With Will Hurd’s retirement, Congress loses a key cybersecurity advocate
When Rep. Will Hurd made news Thursday night, just as the cybersecurity community was preparing to descend on Las Vegas for a week of events, it wasn’t about Hurd’s rescinded offer to speak at the Black Hat conference.
The Texas Republican announced he will not seek re-election in 2020, becoming the sixth GOP representative and the third Texan in the past 10 days to announce retirement. Hurd, a former CIA officer, had distinguished himself among lawmakers for his attention to cybersecurity issues, including a support for encryption.
He was slated to deliver a keynote address at the Black Hat cybersecurity conference next week until organizers canceled his invitation following a TechCrunch article that questioned the congressman’s voting records on women’s rights issues.
In a statement on his website, Hurd said that he “made the decision to not seek reelection for the 23rd Congressional District of Texas in order to pursue opportunities outside the halls of Congress to solve problems at the nexus between technology and national security.”
The congressman has been an outspoken advocate of encryption for consumers during his time in Washington, a rarity when many knowledgeable security experts only endorse strong data protection after they have left public service. Hurd consistently said he supported strong encryption, and he criticized the notion — still popular among top U.S. law enforcement officials — that encryption hampers investigations in a meaningful way.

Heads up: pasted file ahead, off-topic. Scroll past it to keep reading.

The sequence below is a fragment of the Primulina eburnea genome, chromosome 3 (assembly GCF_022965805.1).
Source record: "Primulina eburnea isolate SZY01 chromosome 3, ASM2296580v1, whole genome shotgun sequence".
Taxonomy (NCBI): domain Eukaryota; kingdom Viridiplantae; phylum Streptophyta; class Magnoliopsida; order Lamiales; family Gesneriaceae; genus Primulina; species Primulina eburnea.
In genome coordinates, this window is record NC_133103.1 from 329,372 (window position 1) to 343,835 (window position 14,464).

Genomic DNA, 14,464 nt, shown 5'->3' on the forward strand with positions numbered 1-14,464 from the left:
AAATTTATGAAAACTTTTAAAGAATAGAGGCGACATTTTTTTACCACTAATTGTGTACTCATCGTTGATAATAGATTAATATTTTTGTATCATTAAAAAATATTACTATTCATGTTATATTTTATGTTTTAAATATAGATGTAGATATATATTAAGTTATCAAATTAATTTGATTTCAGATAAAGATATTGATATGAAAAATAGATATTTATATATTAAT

“There is no such thing as an impenetrable device — doesn’t exist,” Hurd said in November 2016, after the FBI’s standoff with Apple over accessing a locked iPhone. “So we gotta stop acting like there is, and we also gotta stop acting as if technology companies are not already incredibly involved in cooperating on counter-terrorism and crime.”
Hurd in March was among a bipartisan group of lawmakers who sponsored the Internet of Things Cybersecurity Act of 2019, a bill that would establish minimum security standards for connected devices purchased by the federal government.
The Texas lawmaker, a member of the House Oversight Committee, embraced the role of monitoring the federal government’s IT policies. He backed the Federal CIO Authorization Act, which would codify the job of the U.S. chief information officer and make the position a presidential appointee who reports to the director of the White House Office of Management and Budget. The bill passed through the House of Representatives in January before stalling in the Senate.
“I left a job I loved in the CIA as an undercover officer to meet what I believed to be a need for new leadership in Congress on intelligence and national security matters,” Hurd said in his statement Thursday. “I wanted to help the Intelligence Community in a different way by bringing my knowledge and experience to Congress. I’m leaving the House of Representatives to help our country in a different way.”